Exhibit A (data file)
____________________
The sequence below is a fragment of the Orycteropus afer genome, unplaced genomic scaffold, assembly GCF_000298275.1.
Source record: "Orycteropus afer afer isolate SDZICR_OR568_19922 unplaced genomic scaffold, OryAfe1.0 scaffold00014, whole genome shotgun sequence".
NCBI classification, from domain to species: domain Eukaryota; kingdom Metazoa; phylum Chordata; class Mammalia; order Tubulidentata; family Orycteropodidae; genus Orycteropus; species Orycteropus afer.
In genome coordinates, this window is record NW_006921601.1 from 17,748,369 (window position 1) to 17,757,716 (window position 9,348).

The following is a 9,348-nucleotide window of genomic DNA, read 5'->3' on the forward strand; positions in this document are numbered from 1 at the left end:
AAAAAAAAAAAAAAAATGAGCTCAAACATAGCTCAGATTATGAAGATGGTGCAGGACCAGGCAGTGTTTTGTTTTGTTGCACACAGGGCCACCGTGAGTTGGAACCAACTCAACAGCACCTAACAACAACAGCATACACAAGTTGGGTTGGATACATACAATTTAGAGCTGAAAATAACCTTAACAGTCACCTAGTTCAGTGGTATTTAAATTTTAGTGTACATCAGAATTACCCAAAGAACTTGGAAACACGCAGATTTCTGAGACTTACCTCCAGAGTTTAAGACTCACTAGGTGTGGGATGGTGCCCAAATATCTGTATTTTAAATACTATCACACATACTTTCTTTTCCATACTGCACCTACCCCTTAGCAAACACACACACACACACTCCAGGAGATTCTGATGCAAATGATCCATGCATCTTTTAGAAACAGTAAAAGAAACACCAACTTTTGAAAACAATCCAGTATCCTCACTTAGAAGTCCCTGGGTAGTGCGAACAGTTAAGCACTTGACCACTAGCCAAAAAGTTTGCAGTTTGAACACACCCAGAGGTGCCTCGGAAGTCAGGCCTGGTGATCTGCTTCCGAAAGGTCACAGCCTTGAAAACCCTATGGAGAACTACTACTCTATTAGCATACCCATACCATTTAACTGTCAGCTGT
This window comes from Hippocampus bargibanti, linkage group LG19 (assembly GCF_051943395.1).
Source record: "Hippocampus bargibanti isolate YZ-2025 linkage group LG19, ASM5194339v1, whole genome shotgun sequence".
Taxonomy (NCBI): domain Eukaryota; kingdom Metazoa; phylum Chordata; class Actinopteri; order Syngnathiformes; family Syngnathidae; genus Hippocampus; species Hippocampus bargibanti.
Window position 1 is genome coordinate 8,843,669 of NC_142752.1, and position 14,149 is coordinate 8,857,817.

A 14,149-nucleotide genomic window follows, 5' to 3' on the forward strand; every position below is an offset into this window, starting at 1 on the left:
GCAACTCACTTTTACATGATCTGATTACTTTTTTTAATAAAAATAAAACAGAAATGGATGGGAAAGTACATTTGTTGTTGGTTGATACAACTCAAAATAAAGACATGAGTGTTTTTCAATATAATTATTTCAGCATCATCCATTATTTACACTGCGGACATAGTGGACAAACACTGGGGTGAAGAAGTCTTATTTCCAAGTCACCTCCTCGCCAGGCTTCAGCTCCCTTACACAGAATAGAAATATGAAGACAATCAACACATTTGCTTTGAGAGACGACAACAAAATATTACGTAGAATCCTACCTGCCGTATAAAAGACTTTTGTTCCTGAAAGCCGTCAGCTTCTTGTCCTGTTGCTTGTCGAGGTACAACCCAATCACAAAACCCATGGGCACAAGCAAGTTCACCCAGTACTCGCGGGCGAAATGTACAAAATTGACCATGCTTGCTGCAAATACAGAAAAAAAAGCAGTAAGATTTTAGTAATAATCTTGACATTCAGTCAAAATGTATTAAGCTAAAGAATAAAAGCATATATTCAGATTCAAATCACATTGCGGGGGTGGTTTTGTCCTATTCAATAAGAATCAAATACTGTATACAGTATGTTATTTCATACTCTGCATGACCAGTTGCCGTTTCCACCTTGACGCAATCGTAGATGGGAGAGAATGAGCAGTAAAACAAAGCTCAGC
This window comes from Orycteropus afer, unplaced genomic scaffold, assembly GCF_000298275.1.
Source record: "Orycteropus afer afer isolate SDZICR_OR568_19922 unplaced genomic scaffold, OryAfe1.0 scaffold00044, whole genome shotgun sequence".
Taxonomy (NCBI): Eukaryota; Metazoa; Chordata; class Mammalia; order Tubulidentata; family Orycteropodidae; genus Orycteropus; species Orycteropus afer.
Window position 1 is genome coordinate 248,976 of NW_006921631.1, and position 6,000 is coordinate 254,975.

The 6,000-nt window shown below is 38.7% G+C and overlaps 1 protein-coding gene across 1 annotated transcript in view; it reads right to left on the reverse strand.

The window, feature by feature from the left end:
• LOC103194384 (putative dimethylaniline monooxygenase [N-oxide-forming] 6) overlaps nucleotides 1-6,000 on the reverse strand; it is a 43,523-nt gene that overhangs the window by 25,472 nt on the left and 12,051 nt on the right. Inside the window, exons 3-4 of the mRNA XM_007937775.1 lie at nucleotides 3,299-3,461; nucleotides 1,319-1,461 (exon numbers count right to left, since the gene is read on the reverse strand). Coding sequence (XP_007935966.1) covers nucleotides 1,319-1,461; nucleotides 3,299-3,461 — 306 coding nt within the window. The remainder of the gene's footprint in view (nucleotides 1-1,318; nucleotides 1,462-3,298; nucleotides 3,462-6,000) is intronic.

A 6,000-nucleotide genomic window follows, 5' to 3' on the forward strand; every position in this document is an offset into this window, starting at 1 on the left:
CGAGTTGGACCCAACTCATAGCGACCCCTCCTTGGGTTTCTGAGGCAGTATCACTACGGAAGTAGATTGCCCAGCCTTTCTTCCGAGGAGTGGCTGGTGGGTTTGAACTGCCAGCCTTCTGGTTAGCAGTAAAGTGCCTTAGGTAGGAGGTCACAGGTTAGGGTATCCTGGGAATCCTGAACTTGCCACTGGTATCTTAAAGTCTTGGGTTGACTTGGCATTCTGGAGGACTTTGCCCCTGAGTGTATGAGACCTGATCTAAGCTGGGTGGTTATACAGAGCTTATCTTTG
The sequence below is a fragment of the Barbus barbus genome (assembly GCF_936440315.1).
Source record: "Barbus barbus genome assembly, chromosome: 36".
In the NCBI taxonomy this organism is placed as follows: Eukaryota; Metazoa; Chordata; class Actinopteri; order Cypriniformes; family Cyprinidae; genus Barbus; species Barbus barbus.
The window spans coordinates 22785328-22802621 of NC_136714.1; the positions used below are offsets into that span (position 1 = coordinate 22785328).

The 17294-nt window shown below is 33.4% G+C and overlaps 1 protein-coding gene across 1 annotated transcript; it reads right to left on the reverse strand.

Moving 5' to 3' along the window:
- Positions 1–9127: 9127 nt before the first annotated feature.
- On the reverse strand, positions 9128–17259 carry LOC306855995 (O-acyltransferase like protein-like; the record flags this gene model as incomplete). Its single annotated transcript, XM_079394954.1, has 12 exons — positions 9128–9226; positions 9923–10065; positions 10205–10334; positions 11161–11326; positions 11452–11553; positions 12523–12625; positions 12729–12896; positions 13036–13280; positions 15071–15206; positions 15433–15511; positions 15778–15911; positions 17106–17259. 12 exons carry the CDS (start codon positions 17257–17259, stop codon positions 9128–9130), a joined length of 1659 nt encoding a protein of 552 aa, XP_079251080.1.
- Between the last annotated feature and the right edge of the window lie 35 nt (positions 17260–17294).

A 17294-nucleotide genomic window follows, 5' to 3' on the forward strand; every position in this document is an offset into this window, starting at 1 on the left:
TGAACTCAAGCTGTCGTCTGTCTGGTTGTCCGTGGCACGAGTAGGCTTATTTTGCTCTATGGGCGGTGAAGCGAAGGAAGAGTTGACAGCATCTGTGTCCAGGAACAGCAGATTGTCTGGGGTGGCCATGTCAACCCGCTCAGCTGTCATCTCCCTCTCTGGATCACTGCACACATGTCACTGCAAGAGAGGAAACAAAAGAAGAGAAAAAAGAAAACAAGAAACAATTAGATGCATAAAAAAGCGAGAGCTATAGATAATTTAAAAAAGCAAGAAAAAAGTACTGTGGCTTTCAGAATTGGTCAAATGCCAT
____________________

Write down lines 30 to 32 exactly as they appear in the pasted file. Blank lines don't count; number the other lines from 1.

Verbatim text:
- Between the last annotated feature and the right edge of the window lie 35 nt (positions 17260–17294).

A 17294-nucleotide genomic window follows, 5' to 3' on the forward strand; every position in this document is an offset into this window, starting at 1 on the left:
TGAACTCAAGCTGTCGTCTGTCTGGTTGTCCGTGGCACGAGTAGGCTTATTTTGCTCTATGGGCGGTGAAGCGAAGGAAGAGTTGACAGCATCTGTGTCCAGGAACAGCAGATTGTCTGGGGTGGCCATGTCAACCCGCTCAGCTGTCATCTCCCTCTCTGGATCACTGCACACATGTCACTGCAAGAGAGGAAACAAAAGAAGAGAAAAAAGAAAACAAGAAACAATTAGATGCATAAAAAAGCGAGAGCTATAGATAATTTAAAAAAGCAAGAAAAAAGTACTGTGGCTTTCAGAATTGGTCAAATGCCAT